IBM Tuesday said it has renewed ts commitment to open source with an acquisition that will add to its WebSphere line.

Big Blue will buy El Segundo, Calif.-based Gluecode Software

for an undisclosed amount. The company sells subscription-based software and support services for open source application infrastructure based on Apache Geronimo.

IBM’s Websphere suite, which includes an application server and portal technology, is geared towards enterprise customers, said Robert LeBlanc, general manager of application middleware. By buying Gluecode technology, IBM will be able to offer a lower-cost alternative.

“We do very well at the high end of the market,” said LeBlanc, a Canadian who was previously the general manager of IBM’s Tivoli division and started his career at IBM Canada as a programmer. “Now we’re extending our WebSphere reach down into the lower end of the market to really start to address requirements of developers, of departmental application developers, SMBs, and small ISVs.”

IBM will use Gluecode’s subscription-based model to sell the firm’s low-end WebSphere support software, said LeBlanc, allowing customers to start small at the beginning of a project, then add products as needed. Customers may wish to use these products as a stepping stone to the enterprise-level WebSphere line, he added.

Gluecode’s 18 employees will move over to IBM, including its CEO Chet Kapoor. Kapoor said he made a “couple of key bets” when GlueCode was in its start-up phase: that “J2EE was right for open source adoption” and that his products would best work on a subscription basis.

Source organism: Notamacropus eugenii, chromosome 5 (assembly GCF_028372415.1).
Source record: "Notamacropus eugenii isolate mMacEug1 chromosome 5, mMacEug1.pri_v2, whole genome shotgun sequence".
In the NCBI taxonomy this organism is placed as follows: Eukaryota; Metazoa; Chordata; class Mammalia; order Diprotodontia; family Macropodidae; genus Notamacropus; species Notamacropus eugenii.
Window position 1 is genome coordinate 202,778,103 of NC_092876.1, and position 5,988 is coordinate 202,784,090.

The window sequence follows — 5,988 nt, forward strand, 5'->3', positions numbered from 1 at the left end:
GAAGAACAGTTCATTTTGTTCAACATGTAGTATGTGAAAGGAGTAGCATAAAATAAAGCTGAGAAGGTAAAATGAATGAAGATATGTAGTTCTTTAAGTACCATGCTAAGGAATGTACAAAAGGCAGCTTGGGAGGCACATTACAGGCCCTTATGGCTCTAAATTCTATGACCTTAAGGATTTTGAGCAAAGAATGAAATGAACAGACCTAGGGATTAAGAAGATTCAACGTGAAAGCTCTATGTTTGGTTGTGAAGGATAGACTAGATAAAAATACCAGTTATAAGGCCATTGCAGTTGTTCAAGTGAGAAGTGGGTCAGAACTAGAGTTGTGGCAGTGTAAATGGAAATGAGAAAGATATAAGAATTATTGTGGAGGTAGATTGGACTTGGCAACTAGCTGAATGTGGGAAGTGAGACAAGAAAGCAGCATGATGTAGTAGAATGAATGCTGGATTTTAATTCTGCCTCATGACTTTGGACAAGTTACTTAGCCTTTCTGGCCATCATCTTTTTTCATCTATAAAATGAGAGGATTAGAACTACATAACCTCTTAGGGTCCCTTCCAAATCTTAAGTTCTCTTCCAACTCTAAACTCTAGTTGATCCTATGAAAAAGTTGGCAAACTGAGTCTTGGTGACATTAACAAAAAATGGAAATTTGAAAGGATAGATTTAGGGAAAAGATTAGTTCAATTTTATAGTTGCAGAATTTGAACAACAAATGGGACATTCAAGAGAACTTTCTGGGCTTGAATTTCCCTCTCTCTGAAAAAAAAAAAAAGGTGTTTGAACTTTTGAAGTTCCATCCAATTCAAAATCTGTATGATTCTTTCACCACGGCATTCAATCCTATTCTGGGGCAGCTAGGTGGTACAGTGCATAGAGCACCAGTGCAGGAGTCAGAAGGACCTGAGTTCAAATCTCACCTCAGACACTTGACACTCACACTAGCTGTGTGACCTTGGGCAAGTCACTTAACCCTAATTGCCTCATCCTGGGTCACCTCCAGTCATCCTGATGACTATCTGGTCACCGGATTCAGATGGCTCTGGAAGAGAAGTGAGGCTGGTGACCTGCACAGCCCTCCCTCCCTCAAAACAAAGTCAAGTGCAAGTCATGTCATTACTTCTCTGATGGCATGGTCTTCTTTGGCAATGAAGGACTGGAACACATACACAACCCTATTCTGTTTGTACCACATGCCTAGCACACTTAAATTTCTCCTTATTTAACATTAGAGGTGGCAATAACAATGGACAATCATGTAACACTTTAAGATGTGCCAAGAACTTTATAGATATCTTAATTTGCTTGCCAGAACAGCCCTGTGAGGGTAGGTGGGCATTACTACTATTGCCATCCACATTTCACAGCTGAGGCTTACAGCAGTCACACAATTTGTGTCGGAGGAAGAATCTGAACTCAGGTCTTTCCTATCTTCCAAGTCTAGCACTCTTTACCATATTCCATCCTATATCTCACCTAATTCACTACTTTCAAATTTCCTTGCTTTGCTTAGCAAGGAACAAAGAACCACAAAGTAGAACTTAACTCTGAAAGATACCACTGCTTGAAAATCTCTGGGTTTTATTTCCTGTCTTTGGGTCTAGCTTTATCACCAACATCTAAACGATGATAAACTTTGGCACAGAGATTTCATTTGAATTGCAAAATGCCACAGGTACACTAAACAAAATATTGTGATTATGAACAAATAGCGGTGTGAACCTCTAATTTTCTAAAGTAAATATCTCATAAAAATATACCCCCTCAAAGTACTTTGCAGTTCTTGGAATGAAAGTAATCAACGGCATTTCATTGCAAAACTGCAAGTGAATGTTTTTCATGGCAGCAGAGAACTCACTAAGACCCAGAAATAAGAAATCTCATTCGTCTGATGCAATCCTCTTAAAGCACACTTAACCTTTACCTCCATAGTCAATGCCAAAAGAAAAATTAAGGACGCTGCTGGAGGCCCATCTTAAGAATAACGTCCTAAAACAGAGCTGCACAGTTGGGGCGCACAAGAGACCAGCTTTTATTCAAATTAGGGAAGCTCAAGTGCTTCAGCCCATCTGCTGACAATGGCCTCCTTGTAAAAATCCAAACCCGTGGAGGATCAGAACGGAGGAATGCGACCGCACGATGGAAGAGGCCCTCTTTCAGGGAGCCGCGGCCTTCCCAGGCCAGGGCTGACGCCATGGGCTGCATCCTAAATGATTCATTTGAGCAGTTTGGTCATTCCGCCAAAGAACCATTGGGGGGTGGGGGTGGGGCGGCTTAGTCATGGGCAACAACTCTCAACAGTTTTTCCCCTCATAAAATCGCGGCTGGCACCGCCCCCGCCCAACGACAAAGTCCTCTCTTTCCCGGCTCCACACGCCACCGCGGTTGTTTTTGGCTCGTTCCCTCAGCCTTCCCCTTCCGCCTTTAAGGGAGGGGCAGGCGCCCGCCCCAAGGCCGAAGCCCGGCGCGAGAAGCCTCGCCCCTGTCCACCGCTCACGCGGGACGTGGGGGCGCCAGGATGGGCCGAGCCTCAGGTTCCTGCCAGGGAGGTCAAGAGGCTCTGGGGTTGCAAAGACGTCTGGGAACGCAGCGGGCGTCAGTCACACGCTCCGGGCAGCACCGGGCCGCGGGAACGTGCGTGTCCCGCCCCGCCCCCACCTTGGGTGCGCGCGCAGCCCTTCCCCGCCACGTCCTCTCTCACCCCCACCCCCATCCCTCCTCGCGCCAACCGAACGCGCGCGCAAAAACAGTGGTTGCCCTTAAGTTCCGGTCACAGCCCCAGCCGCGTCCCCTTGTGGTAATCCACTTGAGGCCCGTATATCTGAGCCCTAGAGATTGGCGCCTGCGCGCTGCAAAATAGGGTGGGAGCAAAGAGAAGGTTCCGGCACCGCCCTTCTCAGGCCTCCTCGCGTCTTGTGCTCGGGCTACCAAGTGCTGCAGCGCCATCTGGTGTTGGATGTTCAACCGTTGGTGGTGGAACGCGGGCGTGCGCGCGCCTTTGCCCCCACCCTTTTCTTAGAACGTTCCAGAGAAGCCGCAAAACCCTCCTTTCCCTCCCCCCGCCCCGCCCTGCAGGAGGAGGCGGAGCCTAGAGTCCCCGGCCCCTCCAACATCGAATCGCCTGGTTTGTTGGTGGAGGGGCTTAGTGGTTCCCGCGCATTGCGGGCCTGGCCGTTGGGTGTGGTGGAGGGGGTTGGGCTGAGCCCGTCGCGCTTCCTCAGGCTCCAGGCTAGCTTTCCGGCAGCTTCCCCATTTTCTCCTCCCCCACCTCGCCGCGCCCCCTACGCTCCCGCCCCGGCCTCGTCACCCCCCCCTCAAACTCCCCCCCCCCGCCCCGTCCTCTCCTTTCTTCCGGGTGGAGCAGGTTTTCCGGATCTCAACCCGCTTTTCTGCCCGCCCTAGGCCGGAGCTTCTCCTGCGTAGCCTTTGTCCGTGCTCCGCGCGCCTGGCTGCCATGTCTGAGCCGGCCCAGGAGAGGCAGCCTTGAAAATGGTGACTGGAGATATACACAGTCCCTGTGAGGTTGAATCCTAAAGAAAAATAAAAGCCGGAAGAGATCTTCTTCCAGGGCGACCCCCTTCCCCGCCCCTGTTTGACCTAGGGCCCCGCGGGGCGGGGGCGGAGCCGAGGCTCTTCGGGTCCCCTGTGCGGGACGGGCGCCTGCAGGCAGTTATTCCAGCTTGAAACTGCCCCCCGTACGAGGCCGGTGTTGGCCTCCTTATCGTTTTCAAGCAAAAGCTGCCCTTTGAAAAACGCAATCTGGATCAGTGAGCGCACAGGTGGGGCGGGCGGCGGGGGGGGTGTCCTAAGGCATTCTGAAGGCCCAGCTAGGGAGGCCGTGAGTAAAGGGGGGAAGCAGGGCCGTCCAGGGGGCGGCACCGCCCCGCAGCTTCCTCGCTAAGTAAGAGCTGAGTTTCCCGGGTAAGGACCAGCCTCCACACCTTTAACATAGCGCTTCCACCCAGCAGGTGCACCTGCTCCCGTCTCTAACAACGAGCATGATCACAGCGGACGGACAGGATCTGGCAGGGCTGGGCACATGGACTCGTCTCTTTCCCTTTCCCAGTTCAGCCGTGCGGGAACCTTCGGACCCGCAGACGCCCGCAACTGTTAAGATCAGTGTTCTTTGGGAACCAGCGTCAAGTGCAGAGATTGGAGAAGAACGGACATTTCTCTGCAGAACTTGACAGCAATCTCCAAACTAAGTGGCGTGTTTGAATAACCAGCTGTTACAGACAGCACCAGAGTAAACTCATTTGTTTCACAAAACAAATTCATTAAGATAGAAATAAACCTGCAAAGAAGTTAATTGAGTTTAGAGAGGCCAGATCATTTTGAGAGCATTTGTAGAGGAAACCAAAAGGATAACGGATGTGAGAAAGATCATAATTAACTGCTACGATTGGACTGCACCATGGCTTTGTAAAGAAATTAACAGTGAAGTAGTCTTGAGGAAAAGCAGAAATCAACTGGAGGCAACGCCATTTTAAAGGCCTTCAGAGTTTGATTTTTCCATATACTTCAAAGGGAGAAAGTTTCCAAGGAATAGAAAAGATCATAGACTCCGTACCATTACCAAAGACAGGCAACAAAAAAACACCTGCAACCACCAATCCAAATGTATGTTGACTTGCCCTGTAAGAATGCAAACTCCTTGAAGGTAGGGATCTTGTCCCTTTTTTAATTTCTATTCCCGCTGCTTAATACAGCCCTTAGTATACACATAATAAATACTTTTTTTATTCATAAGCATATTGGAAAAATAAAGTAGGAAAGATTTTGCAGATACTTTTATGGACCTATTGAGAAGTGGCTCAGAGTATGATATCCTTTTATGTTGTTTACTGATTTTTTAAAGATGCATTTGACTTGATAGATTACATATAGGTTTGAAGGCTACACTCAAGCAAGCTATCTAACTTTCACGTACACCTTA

J2EE, or Java 2 Enterprise Edition, is the basis for the Apache Geronimo Web server, the underpinning of GlueCode’s product lines.

With the acquisition of GlueCode, LeBlanc said that IBM is “making a major commitment to Apache Geronimo as the open source application server of the future.”

Kapoor added that IBM has a track record of commitment to open source operating system Linux. “They’ve done it once very, very successfully with Linux. We hope and we think that this will be hugely successful in the J2EE space also,” he said.

LeBlanc said that fertile markets for a cheaper alternative to WebSphere include China, India and Brazil. “We don’t look at this (acquisition) as an experiment as we do changing market needs,” he said.

Novell Inc. announced an open source acquisition of its own Wednesday. The Provo, Utah, software company said it will buy Immunix Inc. for an undisclosed amount. Immunix is best known for its AppArmor product, a Linux-based product designed to guard against malware and other security threats.

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